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Here is a a more linguistic approach as opposed to the common scientific approach. By definition the concept "Fact" expresses that something in the real world that corresponds to the concept that must hold the truth value TRUE. The terms "analytic" and "Synthetic" will come in hand as well. We say a statement is analytically true if the statement is impossible to be false. For example all bachelors are unmarried men. By the definition of the words alone the statement cannot be false. This type of statement is called logically necessary. On the other hand an analytical false statement exists. These statements make it impossible for the claim to be true and must always have the truth value of false. All triangles have six sides. This statement is called self-contradictory. The word triangle alone expresses the shape must have three sides exactly. To say otherwise is a misuse of the term triangle. The same can be said about the statement I am a married bachelor. The term married expresses one cannot be a bachelor because one has a spouse. The term bachelor expresses one does not and cannot have a spouse and remain a bachelor simultaneously.

So in this light we can see that some facts are logically necessary in terms of our language. All triangles have three sides is a fact. A triangle must have exactly three sides. Any other variation in definition means the language used is ambiguous or the statement must be false. This is the linguistic side.

Then you have the sense verification side. This is what is known as science. Again I could define things a certain way that is not necessarily true to be the case and use language to reduce people creating the rejection of the truth value of a statement. The government creates laws in this way and then refer to the law. This is usually called a precedence. There is authority that goes along with this so there is really no questioning the origin of the precedent. Law is something that must be accepted as is being based on authority. In this sense there are legal facts.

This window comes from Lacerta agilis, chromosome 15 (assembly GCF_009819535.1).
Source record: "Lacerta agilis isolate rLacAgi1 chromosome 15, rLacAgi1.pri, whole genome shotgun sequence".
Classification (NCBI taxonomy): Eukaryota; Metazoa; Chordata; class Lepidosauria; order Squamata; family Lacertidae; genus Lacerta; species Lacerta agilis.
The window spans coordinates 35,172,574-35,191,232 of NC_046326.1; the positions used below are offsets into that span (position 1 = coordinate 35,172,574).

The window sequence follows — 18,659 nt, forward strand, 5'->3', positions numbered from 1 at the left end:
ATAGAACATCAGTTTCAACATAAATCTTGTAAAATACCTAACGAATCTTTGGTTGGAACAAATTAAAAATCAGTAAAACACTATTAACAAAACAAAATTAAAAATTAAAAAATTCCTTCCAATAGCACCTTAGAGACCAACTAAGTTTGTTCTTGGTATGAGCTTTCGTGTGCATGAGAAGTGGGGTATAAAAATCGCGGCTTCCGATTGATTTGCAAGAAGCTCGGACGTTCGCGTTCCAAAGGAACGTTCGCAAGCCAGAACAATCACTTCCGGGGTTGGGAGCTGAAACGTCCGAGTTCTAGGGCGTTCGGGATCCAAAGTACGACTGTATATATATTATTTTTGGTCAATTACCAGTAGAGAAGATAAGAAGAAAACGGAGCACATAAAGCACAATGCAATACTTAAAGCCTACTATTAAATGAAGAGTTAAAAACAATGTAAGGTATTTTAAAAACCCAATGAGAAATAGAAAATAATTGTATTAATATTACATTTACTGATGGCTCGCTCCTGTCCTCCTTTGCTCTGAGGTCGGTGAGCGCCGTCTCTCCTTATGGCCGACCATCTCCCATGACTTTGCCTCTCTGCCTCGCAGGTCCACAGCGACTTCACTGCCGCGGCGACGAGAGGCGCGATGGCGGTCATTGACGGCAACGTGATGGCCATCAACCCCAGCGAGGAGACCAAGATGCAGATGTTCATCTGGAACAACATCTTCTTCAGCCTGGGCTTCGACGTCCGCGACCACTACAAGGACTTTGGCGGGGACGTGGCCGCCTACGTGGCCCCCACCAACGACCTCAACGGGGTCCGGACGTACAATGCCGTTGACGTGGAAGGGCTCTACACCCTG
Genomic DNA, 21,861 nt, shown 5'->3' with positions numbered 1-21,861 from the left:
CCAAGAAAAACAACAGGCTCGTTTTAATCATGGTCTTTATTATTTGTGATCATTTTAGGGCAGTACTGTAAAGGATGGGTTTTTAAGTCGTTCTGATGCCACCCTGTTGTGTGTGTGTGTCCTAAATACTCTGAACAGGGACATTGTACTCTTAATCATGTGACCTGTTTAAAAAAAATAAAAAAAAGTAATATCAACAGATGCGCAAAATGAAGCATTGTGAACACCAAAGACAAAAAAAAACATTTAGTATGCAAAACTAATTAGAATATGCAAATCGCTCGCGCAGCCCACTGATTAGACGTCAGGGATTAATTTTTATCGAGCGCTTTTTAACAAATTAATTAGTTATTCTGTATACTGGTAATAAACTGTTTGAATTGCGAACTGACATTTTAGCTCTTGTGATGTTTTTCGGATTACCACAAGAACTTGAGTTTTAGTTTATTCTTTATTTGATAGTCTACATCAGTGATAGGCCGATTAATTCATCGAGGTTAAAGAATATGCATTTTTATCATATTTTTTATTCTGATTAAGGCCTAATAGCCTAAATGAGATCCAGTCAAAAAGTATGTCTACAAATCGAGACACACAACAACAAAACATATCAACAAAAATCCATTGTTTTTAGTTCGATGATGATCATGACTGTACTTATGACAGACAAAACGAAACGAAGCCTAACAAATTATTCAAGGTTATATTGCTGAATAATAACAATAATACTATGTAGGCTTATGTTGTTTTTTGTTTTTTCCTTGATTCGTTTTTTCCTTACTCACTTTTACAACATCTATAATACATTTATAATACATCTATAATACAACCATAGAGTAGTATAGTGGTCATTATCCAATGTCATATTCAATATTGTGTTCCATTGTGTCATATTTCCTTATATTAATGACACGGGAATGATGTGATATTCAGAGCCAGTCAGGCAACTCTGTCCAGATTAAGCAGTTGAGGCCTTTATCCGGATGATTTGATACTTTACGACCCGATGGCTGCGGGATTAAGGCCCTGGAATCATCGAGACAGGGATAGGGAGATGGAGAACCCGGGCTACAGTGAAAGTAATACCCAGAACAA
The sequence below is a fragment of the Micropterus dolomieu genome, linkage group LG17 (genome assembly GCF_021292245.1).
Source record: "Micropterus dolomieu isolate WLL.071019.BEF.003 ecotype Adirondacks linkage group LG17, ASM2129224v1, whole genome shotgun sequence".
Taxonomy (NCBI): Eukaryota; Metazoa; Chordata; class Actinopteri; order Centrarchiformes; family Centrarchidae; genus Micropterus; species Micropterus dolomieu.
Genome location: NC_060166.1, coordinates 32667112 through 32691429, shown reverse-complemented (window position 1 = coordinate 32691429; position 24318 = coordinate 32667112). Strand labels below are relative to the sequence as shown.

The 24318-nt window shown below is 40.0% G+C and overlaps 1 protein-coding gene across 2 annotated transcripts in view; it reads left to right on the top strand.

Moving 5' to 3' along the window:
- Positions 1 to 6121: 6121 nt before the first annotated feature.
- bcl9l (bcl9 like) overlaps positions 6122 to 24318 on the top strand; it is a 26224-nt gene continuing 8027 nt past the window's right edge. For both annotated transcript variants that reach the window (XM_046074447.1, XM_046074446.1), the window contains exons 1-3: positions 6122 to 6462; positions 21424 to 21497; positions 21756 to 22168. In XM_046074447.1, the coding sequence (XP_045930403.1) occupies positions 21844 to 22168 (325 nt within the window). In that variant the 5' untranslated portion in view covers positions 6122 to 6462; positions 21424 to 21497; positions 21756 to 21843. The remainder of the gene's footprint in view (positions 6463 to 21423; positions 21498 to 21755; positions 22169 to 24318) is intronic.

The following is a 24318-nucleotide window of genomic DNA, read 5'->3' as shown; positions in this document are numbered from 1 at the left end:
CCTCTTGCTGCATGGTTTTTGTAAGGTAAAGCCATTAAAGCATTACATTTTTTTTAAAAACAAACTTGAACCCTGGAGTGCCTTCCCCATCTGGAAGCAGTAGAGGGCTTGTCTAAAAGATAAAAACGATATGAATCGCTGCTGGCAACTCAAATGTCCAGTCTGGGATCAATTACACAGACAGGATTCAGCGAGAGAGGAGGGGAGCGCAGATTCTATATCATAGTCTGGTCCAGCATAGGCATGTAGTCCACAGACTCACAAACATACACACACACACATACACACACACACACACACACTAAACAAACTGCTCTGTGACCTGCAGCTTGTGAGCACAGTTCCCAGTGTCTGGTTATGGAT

Let's focus on sense verifiable facts. All snakes are reptiles is a factual claim. That is, there are no instances of something being a snake and not being a reptile. This as is, would be impossible to be false. If I err on naming something a snake like I will find a mouse and call that a snake I will have a case of an x that is not a reptile. But the issue is I made a mistake! I mislabeled something which led to the wrong conclusion. A fact is a term like bachelor or triangle that should indicate something to the person you are communicating to which is the term FACT implies what follows must have a truth value of TRUE forever. If I say all apples are red fruits is a fact and someone finds a green apple my original claim is immediately proven "not a fact". Facts have no exceptions with clear unambiguous language. Only when one starts playing word games can someone allegedly bypass the definition of what a fact is. If you find loop holes in a definition then you have evidence the definition is not specific enough as it could be. A lot of rhetorical tricks involve sandbagging techniques. This is where you down play what you already know to be true. Card players popularized this when playing card games like Spades where you tell your card partner you can make 3 definite books with the cards dealt to you but you really can make 5 books. This is deception and does not belong in logic. Barrack Obama was once the president of the United States. If I said Barrack Obama IS the president of the United States this is either false or poorly worded because if I said the words in 2010 the claim would be true and a false value if I mean current day. Facts cannot be both true and not true. Once specific data like dates were inserted then the truth is forever. Facts can only be true. People are often just mistaken on what they label as fact. I can say any claim x is a fact that does not magically make my claim become true. A mouse does not magically turn into something else because I use the wrong name or classification.